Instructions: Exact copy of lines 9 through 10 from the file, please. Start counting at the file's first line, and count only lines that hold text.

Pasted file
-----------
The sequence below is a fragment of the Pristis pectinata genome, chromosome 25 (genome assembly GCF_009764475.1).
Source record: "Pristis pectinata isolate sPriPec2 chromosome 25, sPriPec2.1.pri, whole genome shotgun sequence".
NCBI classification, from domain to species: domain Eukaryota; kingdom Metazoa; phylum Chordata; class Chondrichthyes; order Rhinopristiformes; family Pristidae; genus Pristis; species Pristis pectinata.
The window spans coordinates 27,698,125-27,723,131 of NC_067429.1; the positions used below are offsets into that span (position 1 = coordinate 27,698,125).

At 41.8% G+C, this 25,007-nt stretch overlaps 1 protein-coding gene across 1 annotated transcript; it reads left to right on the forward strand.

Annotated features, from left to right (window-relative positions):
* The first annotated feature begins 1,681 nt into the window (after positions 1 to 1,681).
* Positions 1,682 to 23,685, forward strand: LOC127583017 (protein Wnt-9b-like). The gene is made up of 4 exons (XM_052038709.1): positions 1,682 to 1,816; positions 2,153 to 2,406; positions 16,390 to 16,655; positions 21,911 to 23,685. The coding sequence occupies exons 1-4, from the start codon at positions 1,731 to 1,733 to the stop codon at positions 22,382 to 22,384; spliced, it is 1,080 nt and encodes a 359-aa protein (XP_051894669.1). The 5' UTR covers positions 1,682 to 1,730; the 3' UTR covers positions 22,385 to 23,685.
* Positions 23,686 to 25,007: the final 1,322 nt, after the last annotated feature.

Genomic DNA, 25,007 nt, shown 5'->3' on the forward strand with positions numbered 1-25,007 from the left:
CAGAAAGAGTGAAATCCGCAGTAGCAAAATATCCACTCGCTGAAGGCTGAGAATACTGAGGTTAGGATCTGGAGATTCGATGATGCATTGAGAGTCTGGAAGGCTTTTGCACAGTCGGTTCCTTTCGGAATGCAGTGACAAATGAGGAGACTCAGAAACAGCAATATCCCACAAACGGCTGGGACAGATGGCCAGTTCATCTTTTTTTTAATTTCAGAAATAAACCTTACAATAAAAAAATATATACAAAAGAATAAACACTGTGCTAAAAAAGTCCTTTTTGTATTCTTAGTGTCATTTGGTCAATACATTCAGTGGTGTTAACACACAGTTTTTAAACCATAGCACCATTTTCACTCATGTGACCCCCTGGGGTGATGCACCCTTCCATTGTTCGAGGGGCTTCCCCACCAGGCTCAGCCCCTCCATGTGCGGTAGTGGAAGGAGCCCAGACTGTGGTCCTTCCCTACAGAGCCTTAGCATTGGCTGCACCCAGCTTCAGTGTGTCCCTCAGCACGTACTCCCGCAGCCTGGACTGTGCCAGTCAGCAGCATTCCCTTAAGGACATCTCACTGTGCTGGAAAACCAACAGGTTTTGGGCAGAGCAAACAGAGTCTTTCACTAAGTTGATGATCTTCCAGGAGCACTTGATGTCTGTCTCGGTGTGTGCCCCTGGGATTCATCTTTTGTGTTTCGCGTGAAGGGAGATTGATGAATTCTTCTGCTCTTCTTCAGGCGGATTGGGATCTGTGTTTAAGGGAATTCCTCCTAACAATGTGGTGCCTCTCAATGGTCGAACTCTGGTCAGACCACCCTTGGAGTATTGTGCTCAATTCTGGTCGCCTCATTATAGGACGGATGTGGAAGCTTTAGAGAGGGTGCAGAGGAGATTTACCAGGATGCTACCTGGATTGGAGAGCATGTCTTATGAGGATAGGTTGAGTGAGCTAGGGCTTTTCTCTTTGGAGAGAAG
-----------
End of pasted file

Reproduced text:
* Positions 23,686 to 25,007: the final 1,322 nt, after the last annotated feature.

Genomic DNA, 25,007 nt, shown 5'->3' on the forward strand with positions numbered 1-25,007 from the left: